Structural Biochemistry/Enzyme/Serine Proteases

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Definition[edit | edit source]

Serine proteases are proteases that have serine, an amino acid, bonded at the active site. Their main function in humans is digestion, however they also function in processes such as inflammation, blood clotting, and the immune system in both prokaryotes and eukaryotes. Serine proteases are grouped depending on their structure. Major groups of serine proteases include alpha hydrolase, beta hydrolase, and signal peptidase. The serine proteases is the enzyme that catalyze the hydrolysis of ester or amide. This reaction involves the reaction of acylation of the hydroxyl group of Ser-195. The substrate forms a tetrahedral intermediate by attacking of Ser-195 on the carboxyl group of the substrate since the active site of the enzyme is complementary to the transition state of the reaction.

Proteases, proteinases, peptidases describe the same group of enzymes that catalyze the hydrolysis of covalent peptide bonds. Serine proteases are grouped into clans that share structural homology and then further subgrouped into families that share close sequence homology. In the case of serine protease, the mechanism of the protease is based on the nucleophilic attack of the targeted peptidic bond by a serine.

Cysteine, threonine or water molecules associated with aspartate or metals may also play this role. In many cases the nucleophilic property of the group is improved by the presence of a histidine, held in a "proton acceptor state" by an aspartate. Aligned side chains of serine, histidine and aspartate build the catalytic triad common to most serine proteases.

The active site of serine proteases is shaped as a cleft where the polypeptide substrate binds. Schechter and Berger [1] labeled amino acid residues from N to C term of the polypeptide substrate (Pi, ..., P3, P2, P1, P1', P2', P3', ..., Pj) and their respective binding sub-sites Si,..., S3, S2, S1, S1', S2', S3',..., Sj) . The cleavage is catalyzed between P1 and P1'.

Many proteases are synthesized and secreted as inactive forms called zymogens and subsequently activated by proteolysis. This changes the architecture of the active site of the enzyme.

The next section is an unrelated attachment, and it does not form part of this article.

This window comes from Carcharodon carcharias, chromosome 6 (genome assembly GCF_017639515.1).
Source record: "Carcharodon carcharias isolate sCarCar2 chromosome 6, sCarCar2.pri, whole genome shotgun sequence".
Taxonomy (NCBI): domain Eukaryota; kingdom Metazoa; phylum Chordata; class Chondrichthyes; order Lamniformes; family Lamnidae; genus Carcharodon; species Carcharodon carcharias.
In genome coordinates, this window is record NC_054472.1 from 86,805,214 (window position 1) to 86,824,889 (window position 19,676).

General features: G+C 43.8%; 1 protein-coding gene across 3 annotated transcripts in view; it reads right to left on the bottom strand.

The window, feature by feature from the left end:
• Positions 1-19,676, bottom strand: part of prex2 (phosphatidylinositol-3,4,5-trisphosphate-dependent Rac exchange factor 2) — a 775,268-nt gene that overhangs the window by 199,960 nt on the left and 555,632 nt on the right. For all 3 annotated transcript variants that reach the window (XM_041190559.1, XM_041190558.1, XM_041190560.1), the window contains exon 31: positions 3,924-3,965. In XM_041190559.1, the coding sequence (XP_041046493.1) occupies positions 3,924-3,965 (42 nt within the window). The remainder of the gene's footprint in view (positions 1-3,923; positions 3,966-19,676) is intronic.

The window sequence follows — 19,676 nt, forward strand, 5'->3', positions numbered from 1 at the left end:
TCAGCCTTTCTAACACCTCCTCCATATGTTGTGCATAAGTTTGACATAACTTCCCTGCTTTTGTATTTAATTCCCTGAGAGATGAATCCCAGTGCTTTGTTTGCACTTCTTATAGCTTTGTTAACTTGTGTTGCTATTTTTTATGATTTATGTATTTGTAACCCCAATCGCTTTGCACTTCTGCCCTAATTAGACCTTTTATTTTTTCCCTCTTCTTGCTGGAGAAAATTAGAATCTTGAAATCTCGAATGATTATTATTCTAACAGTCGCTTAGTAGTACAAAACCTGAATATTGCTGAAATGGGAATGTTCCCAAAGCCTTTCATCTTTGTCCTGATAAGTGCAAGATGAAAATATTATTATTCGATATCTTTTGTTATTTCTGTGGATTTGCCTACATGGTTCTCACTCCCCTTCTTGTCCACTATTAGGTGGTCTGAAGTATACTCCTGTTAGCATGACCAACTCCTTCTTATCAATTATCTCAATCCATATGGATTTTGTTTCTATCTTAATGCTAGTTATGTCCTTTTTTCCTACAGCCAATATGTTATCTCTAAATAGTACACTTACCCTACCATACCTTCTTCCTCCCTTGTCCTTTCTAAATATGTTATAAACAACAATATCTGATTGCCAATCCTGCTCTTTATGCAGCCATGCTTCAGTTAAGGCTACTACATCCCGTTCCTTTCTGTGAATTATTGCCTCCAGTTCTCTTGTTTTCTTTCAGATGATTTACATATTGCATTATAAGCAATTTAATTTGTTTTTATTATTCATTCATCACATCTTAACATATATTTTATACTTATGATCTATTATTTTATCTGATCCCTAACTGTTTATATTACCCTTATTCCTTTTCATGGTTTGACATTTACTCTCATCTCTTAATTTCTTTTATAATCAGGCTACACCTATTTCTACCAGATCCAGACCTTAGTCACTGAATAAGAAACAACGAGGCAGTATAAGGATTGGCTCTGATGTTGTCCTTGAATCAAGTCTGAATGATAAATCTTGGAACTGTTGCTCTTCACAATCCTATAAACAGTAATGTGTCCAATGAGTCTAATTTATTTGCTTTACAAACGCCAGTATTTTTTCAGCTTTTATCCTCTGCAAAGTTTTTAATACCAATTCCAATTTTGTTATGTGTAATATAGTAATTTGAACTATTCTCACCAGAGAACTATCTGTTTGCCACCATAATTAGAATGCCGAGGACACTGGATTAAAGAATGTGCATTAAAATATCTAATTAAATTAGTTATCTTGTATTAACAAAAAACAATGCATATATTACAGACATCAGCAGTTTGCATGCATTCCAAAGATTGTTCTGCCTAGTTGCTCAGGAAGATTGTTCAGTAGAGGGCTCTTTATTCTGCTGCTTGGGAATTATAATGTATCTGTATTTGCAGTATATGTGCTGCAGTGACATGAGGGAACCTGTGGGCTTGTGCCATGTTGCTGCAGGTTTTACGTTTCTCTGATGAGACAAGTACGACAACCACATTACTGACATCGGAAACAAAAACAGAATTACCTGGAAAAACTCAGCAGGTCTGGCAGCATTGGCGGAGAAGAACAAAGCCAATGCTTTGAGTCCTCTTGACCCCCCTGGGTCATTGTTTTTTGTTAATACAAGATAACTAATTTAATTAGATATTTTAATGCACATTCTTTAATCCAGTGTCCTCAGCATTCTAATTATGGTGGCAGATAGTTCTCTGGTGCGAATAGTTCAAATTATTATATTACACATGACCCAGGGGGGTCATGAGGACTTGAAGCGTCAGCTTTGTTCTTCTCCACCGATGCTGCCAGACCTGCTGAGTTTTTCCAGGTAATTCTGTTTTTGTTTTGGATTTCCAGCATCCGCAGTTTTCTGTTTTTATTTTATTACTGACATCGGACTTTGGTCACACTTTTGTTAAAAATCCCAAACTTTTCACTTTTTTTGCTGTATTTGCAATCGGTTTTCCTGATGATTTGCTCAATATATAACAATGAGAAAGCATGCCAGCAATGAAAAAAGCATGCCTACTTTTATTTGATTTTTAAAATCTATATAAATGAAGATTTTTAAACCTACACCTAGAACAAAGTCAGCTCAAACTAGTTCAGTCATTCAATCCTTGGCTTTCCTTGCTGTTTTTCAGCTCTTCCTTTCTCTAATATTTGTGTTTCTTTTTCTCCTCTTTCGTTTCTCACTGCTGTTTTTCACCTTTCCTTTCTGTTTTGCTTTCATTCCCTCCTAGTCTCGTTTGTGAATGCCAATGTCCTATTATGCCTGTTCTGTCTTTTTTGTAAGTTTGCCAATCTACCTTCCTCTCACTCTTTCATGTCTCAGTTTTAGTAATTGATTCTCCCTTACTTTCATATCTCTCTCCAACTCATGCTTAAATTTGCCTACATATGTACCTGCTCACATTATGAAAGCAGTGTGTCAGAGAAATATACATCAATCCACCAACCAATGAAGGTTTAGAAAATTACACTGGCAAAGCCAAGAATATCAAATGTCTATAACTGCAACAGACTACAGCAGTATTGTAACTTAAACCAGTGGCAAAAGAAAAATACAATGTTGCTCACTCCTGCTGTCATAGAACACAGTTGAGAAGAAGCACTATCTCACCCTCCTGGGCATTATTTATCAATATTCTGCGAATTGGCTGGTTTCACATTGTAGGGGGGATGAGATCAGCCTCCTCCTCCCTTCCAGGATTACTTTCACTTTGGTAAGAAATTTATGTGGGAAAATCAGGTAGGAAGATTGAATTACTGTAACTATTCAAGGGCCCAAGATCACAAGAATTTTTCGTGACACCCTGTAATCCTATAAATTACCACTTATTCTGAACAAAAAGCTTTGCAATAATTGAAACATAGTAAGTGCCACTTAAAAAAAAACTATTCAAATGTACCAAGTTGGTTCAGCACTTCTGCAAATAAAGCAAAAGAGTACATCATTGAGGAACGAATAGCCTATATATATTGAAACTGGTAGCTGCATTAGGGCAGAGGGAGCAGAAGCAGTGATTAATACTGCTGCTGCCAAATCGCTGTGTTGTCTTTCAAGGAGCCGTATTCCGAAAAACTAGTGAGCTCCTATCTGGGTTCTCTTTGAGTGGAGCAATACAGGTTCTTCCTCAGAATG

Few examples are: Chymotrypsin, trypsin, and elastase.


Synthesized as inactive proenzymes (chymotrypsinogen)

Formation of key acyl-enzyme intermediate

Catalytic residues are Ser195 and His57

X-ray Structure

~240-residue monomeric proteins, 4 disulfide bridges

Two folded domains with antiparallel b-sheets (barrel-like) and little helix

Catalytic triad - His57 and Ser195 located at substrate binding site along with Asp102, which is buried in solventinaccessible pocket.

Chymotrypsin - prefers bulky Phe, Trp, or Tyr in hydrophobic pocket.

Trypsin - prefers Arg and Lys in binding pocket (Ser189 replaced by Asp).

Elastase - prefers Ala, Gly, Val in its depression site

Catalytic Mechchanism

Bound substrate is attacked by nucleophilic Ser195 forming transition state complex (tetrahedral intermediate), His57 takes up H+, which is facilitated by Asp102.

Tetrahedral intermediate decomposes to acyl-enzyme intermediate by His57 (general acid).

Acyl-enzyme intermediate is deacylated by reverse of above steps, release of carboxylate product, H2O is nucleophile and Ser195 is leaving group.

Enzyme prefers binding transition state to either Michaelis complex or acyl-enzyme intermediate forms.

Catalytic triad serves to form low-barrier hydrogen bonds in the transition state (assisted by hydrophobic environment).


Inactive (proenzyme) forms

Enzyme inhibitors (pancreatic trypsin inhibitor) or zymogen granules prevent activation

Active sites are distorted

Serine proteases are sequence specific. While cascades of protease activations control blood clotting and complement, other proteasesare involved in signalling pathways, enzyme activation and degradative functions in different cellular or extracellular compartments.

Mechanism[edit | edit source]

Serine protease mechanism by snellios.png